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Scholarships or Student Loans? Subsidizing Higher Education in the Presence of Moral Hazard


  • Alessandro Cigno
  • Annalisa Luporini


Student loans, even income-contingent ones, are not optimal. Potential university students with the appropriate characteristics should be offered a scholarship, dependent on both need and merit. The award of the scholarship should be conditional on the choice of university degree, but students with a natural aptitude for studies that do not hold the prospect of a well paid job should not be pushed towards potentially more lucrative ones. The scheme should be financed by a graduate tax that re-distributes from the better paid to the academically more successful.

Suggested Citation

  • Alessandro Cigno & Annalisa Luporini, 2003. "Scholarships or Student Loans? Subsidizing Higher Education in the Presence of Moral Hazard," CESifo Working Paper Series 973, CESifo Group Munich.
  • Handle: RePEc:ces:ceswps:_973

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    References listed on IDEAS

    1. Hanushek, Eric A. & Leung, Charles Ka Yui & Yilmaz, Kuzey, 2003. "Redistribution through education and other transfer mechanisms," Journal of Monetary Economics, Elsevier, vol. 50(8), pages 1719-1750, November.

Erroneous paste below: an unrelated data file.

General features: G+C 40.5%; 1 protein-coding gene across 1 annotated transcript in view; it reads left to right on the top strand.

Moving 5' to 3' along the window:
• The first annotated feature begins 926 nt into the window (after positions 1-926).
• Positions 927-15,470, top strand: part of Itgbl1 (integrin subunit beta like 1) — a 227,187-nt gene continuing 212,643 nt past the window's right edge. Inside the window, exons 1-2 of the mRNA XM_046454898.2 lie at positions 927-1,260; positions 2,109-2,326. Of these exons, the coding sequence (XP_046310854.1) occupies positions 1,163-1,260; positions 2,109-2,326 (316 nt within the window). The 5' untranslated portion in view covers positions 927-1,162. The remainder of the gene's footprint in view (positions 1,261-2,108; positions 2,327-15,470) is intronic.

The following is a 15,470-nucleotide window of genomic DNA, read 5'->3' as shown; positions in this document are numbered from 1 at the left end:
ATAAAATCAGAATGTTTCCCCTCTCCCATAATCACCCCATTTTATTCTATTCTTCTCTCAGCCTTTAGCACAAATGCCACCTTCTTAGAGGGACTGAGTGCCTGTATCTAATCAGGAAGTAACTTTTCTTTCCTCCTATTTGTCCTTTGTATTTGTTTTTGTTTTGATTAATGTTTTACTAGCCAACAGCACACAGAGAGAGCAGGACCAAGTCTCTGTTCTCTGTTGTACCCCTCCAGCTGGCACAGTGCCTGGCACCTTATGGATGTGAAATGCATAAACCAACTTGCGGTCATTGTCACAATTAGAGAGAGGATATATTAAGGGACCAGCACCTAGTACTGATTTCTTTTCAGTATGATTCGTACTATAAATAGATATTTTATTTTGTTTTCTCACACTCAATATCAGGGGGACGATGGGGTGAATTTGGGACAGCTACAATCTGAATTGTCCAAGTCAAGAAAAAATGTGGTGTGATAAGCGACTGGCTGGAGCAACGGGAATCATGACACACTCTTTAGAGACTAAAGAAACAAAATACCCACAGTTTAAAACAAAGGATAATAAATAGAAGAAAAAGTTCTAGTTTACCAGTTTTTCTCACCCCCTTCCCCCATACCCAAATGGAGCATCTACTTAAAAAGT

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    4. Salvatore Barbaro, 2002. "The Distributional Impact of Subsidies to Higher Education - Empirical Evidence from Germany," FinanzArchiv: Public Finance Analysis, Mohr Siebeck, Tübingen, vol. 59(4), pages 458-458, December.
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    6. Milgrom, Paul R & Weber, Robert J, 1982. "A Theory of Auctions and Competitive Bidding," Econometrica, Econometric Society, vol. 50(5), pages 1089-1122, September.
    7. Cigno, Alessandro & Luporini, Annalisa & Pettini, Anna, 2003. "Transfers to families with children as a principal-agent problem," Journal of Public Economics, Elsevier, vol. 87(5-6), pages 1165-1177, May.
    8. Chapman, Bruce, 1997. "Conceptual Issues and the Australian Experience with Income Contingent Charges for Higher Education," Economic Journal, Royal Economic Society, vol. 107(442), pages 738-751, May.